Borel said he has refused to sell his remaining property because his ranch produces walnuts, which is something he wants. Now, after decades, his orchard continues on, despite his physical disabilities. Borel has a hired hand who tends to his ranch and continues harvesting the walnuts.
"He loves that property," said Danville Planning Commissioner Robert Storer. "That passion for that property has never gone away."
"Mr. Borel is what the valley is all about," Storer added. "He's a hardworking man and had ranches."
Storer, who is friends with Borel and interviewed him for an oral history for the Danville Heritage Resource Commission in 2005, believes his orchard is indeed the last.
"It's the last in the Tri-Valley," Storer said, noting that he, too, grew up in a walnut orchard.
Storer said Borel's father sold most of the land to developers, leaving Borel with 17 acres. Calabrigo said businessmen turned the acreage into a series of developments in the late 1980s.
Storer said Borel was not happy that his father sold the family property.
"He was very disappointed," he said.
Storer said his two sons worked on Borel's orchard in recent years.
"He's an expert in his field of business," Storer said.
His children worked the tractors, lay pipe for watering, and dammed up the creek, which creates a pond that waters the orchard.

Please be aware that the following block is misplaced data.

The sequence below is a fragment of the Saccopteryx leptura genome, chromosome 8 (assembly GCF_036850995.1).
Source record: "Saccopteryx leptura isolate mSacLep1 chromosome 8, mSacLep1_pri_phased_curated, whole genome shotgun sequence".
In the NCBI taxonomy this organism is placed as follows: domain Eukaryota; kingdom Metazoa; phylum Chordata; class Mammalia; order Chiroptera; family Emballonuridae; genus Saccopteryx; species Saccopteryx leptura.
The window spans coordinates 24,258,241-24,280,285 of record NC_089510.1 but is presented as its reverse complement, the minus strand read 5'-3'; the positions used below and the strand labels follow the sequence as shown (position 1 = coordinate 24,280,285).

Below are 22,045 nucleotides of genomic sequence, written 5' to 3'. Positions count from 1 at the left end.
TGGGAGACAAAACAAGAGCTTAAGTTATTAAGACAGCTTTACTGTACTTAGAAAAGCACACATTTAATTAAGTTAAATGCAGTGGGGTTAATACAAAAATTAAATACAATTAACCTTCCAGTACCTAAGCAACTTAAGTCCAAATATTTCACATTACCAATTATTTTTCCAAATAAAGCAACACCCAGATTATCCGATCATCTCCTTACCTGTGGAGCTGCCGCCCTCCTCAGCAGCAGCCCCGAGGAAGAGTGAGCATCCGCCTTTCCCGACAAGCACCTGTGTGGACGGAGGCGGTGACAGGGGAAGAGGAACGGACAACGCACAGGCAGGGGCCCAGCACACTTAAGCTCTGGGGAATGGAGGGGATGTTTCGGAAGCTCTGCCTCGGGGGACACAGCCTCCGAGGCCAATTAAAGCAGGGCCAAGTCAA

"He loves my homemade wine," Storer said. "He's a character. My kids love working with him."
He noted that there was a dead deer in the orchard and Borel told Storer's sons to dig a hole and bury it on his property.
"He's extraordinary and sharp as a whip," Storer said. "He's involved in every single project that goes on in the ranch, such as ranching, watering, managing trees and trimming."
"If I had my wish, I would love to see that walnut orchard remain as a walnut orchard in perpetuity," Storer added. "This is actually something that's part of our history."
At some point, his property may be subdivided and sold, Storer said, and it would cost the town too much money to keep the orchard up and running.
"It's a shame we are on the verge of losing this special treasure," he said. "He's a very special man that has a special piece of property that he has a vision for."
Borel's land is part of the Fostoria Way area, which the Town of Danville has designated as mix of residential and light industrial use, according to its 2010 General Plan.
In addition to neighbors Costco and Marshalls, PG&E operates a research facility on Fostoria. The Borel property has been identified as a "special concern area" and has the potential for additional development, according to the general plan.
"The language in the general plan is it is highly visible from the freeway and proximate for residential and commercial use," Calabrigo said, adding that it is a unique property being in the middle of development.
Calabrigo said the town does not have money stashed away to keep the orchard running, when asked if the town might want to acquire the property.
"The answer would be an emphatic no," he said.
He noted there have been people who were interested in acquiring the property.
"There is no shortage of suitors," Calabrigo said.
"I don't like to speculate with respect to Mr. Borel," he added. "I think the town wants to respect that history and respect his wishes. He pretty much wants to live in peace on his own property and I can appreciate that."